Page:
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No Place for Bravery Is Brutal Yet Heartfelt as a Beautiful Top-Down Action Game – Hands-On


There’s a compelling world on display in Glitch Factory’s No Place for Bravery, and the top-down action game wastes no time hinting at the game’s storied past. Early on in the demo, you see a distant town built among the ribs of a slain titan. It’s a sight that’s breathtaking for us players, but the protagonist, Thorn, seems all too familiar with the sight — it’s a world where even the very landscape is built from devastation, and he played a role in devastating it. The game’s story revolves around Thorn’s attempts to move beyond that blood-soaked past.

There are going to be people who claim that No Place for Bravery is a soulslike. They won’t be wrong.

The current build has some glitches and rough edges that’ll need to be smoothed out if it hopes to reach the heights of the best games of the genre, but it checks off enough boxes to fit the soulslike bill: environmental storytelling hinting at the world’s dark past, bonfires used as save points that refill health items, stamina-centric combat that requires a lot of parrying and dodging, and heavily armored bosses with giant weapons that dwarf the player and require a careful eye for patterns and telegraphed attacks.

But despite all those trappings, No Place for Bravery doesn’t feel like a soulslike. And when I take a look at the game’s brightly colored world, full of horrors though it may be, I can’t help but think it’s not meant to feel like a soulslike.

Rather, the game reminds me the most of Bastion, the 2011 indie darling that catapulted Supergiant Games into the spotlight. Besides the bright colors and top-down perspective, both have a thematic link: the lingering presence of hope in the face of tragedy as the main characters desperately try to set things right again.

In No Place For Bravery, Thorn is desperately searching for his daughter Leaf who was kidnapped when a mysterious and violent enemy attacks his village. The story, world, and environments are, of course, far darker and bloodier than its cousin game. This brutal quality is something the game makes a point of emphasizing, forcing the player to execute every single downed foe as they pant helplessly while kneeling in a pool of their own blood.

It’s a bit awkward from a mechanical perspective, slowing down the action as the player makes their way to every defeated foe and slays them even though they no longer pose a threat. But it casts an unusually negative light on the protagonist’s actions, in which there are no clean kills and every death is 100% intentional. For a man seeking to move on from his violent past, Thorn sure seems dedicated to living a violent present.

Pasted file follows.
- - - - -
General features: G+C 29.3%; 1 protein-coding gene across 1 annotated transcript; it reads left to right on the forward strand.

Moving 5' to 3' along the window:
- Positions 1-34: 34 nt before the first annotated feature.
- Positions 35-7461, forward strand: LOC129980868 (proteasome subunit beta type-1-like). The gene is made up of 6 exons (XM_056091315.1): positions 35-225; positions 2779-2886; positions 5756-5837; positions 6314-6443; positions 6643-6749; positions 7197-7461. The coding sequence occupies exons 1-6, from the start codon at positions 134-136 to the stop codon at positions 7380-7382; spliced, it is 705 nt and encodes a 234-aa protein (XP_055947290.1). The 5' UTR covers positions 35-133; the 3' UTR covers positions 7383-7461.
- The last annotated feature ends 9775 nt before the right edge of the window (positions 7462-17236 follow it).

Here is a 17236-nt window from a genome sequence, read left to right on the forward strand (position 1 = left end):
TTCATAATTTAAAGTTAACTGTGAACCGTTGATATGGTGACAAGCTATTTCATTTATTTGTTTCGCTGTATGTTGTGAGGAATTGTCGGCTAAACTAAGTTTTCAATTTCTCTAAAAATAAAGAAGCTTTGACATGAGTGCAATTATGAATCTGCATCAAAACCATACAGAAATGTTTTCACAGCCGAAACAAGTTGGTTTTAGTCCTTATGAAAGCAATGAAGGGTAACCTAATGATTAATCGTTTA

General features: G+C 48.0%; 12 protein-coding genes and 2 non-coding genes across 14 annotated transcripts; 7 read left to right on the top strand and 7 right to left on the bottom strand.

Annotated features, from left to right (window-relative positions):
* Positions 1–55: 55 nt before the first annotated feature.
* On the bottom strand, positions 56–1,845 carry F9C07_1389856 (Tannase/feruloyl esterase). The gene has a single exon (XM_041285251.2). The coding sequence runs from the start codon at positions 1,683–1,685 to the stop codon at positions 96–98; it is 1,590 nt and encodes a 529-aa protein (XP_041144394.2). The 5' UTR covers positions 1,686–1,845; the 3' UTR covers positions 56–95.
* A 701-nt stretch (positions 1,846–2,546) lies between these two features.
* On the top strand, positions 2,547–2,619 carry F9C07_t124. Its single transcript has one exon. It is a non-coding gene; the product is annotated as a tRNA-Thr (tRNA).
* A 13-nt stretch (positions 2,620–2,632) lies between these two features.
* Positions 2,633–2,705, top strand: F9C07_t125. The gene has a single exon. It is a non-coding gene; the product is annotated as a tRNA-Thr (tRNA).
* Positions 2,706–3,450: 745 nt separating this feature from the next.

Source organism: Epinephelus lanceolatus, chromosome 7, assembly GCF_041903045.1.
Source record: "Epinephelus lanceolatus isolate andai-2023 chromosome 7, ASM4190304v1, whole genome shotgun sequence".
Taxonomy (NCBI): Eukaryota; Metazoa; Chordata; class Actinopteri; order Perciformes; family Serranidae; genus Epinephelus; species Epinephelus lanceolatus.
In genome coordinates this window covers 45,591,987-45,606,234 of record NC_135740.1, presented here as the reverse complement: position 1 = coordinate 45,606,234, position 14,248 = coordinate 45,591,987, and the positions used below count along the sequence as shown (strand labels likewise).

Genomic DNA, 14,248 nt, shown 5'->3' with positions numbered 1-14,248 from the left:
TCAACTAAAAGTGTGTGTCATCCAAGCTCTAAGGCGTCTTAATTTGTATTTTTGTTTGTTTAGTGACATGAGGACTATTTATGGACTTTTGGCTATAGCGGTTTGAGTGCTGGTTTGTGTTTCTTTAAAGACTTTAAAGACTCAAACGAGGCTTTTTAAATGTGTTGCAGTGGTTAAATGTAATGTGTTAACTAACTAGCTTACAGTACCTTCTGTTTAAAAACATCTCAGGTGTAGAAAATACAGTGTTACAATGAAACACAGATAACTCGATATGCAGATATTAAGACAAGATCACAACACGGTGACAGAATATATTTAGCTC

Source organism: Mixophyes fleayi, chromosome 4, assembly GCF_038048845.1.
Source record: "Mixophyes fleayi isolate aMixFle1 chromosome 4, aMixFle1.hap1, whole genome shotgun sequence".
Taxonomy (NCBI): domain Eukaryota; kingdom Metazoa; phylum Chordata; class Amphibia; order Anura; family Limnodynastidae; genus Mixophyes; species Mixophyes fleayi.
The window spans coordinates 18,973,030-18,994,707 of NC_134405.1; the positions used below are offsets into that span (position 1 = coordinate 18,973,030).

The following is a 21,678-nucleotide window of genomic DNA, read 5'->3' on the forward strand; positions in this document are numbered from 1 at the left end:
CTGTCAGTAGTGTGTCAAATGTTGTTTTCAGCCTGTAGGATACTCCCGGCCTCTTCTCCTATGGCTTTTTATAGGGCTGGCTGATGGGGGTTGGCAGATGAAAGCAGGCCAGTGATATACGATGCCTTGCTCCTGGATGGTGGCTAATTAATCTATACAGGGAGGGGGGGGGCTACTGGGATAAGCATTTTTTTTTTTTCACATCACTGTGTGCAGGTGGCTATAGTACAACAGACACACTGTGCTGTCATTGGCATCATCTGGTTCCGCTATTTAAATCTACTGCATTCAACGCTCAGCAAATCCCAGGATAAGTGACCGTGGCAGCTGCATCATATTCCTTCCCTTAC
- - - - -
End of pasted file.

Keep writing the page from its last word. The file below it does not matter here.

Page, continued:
No Place for Bravery preview Glitch Factory top-down action RPG soulslike with beautiful pixel art and heartfelt narrative

It’s easy to see that the developers poured a lot of heart and soul into No Place for Bravery’s world and story, which they based around their own experiences of dysfunctional families and absentee parents. The personal nature of the subject matter has had a clear effect on the game, which manages to pack a lot of emotion into some of its short, dialogue-free cutscenes.

Unfortunately, that emotion is absent from the game’s dialogue, which seems unusually flat when compared to the rest of the content. This may be because the developers are Brazilian, so Portuguese, not English, is their native language. There’s nothing wrong with the game’s English translation, per se, but its dialogue lacks any sort of art or emotion in the phrasing. I wouldn’t think anything of that deficiency if not for the fact that the world and environmental storytelling hint at something more heartfelt.

Mostly, it makes me wish I spoke Portuguese, since I suspect that at least some of this emotion has been lost in translation.

No Place for Bravery preview Glitch Factory top-down action RPG soulslike with beautiful pixel art and heartfelt narrative

Besides the dialogue, there are a few other little things that seem out of place — a dash-based platforming section that’s more frustrating than fun, tutorials that are far wordier than they need to be, and the occasional cinematic zoom during combat that doesn’t manage to add anything to the atmosphere. These little quibbles show up often enough that it feels like the game is stepping on its own toes, adding flair and features that only serve to detract from its strengths.

Still, its strengths manage to shine, and I’m looking forward to seeing the final polished product when No Place for Bravery launches in 2021 on Steam and Nintendo Switch.